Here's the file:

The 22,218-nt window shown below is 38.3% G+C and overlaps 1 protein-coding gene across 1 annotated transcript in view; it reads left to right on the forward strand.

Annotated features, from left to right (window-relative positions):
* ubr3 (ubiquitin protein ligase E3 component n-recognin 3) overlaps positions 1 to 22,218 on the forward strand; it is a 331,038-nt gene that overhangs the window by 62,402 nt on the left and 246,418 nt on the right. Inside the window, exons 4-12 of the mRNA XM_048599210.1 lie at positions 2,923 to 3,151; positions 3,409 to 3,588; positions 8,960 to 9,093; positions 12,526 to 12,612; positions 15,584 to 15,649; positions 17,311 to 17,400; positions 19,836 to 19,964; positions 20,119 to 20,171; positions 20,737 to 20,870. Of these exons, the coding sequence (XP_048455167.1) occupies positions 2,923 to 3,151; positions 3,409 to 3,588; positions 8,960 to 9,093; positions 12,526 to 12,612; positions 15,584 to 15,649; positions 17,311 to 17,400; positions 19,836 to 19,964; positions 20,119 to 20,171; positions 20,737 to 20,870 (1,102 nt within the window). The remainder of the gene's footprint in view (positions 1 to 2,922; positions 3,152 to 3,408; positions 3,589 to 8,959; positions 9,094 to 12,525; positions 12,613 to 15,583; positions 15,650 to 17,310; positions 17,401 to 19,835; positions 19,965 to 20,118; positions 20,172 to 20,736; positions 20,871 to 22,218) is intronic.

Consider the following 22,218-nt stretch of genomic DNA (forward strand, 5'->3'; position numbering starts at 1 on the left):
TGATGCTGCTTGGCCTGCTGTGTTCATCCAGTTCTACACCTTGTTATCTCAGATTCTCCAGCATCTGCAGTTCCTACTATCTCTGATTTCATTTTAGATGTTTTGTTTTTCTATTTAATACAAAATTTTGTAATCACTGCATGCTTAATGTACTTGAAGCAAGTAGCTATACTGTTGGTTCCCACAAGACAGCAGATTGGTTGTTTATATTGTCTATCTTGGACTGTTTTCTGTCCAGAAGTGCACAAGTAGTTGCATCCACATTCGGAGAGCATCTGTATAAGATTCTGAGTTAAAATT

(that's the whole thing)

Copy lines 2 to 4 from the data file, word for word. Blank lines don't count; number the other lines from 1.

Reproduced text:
Annotated features, from left to right (window-relative positions):
* ubr3 (ubiquitin protein ligase E3 component n-recognin 3) overlaps positions 1 to 22,218 on the forward strand; it is a 331,038-nt gene that overhangs the window by 62,402 nt on the left and 246,418 nt on the right. Inside the window, exons 4-12 of the mRNA XM_048599210.1 lie at positions 2,923 to 3,151; positions 3,409 to 3,588; positions 8,960 to 9,093; positions 12,526 to 12,612; positions 15,584 to 15,649; positions 17,311 to 17,400; positions 19,836 to 19,964; positions 20,119 to 20,171; positions 20,737 to 20,870. Of these exons, the coding sequence (XP_048455167.1) occupies positions 2,923 to 3,151; positions 3,409 to 3,588; positions 8,960 to 9,093; positions 12,526 to 12,612; positions 15,584 to 15,649; positions 17,311 to 17,400; positions 19,836 to 19,964; positions 20,119 to 20,171; positions 20,737 to 20,870 (1,102 nt within the window). The remainder of the gene's footprint in view (positions 1 to 2,922; positions 3,152 to 3,408; positions 3,589 to 8,959; positions 9,094 to 12,525; positions 12,613 to 15,583; positions 15,650 to 17,310; positions 17,401 to 19,835; positions 19,965 to 20,118; positions 20,172 to 20,736; positions 20,871 to 22,218) is intronic.

Consider the following 22,218-nt stretch of genomic DNA (forward strand, 5'->3'; position numbering starts at 1 on the left):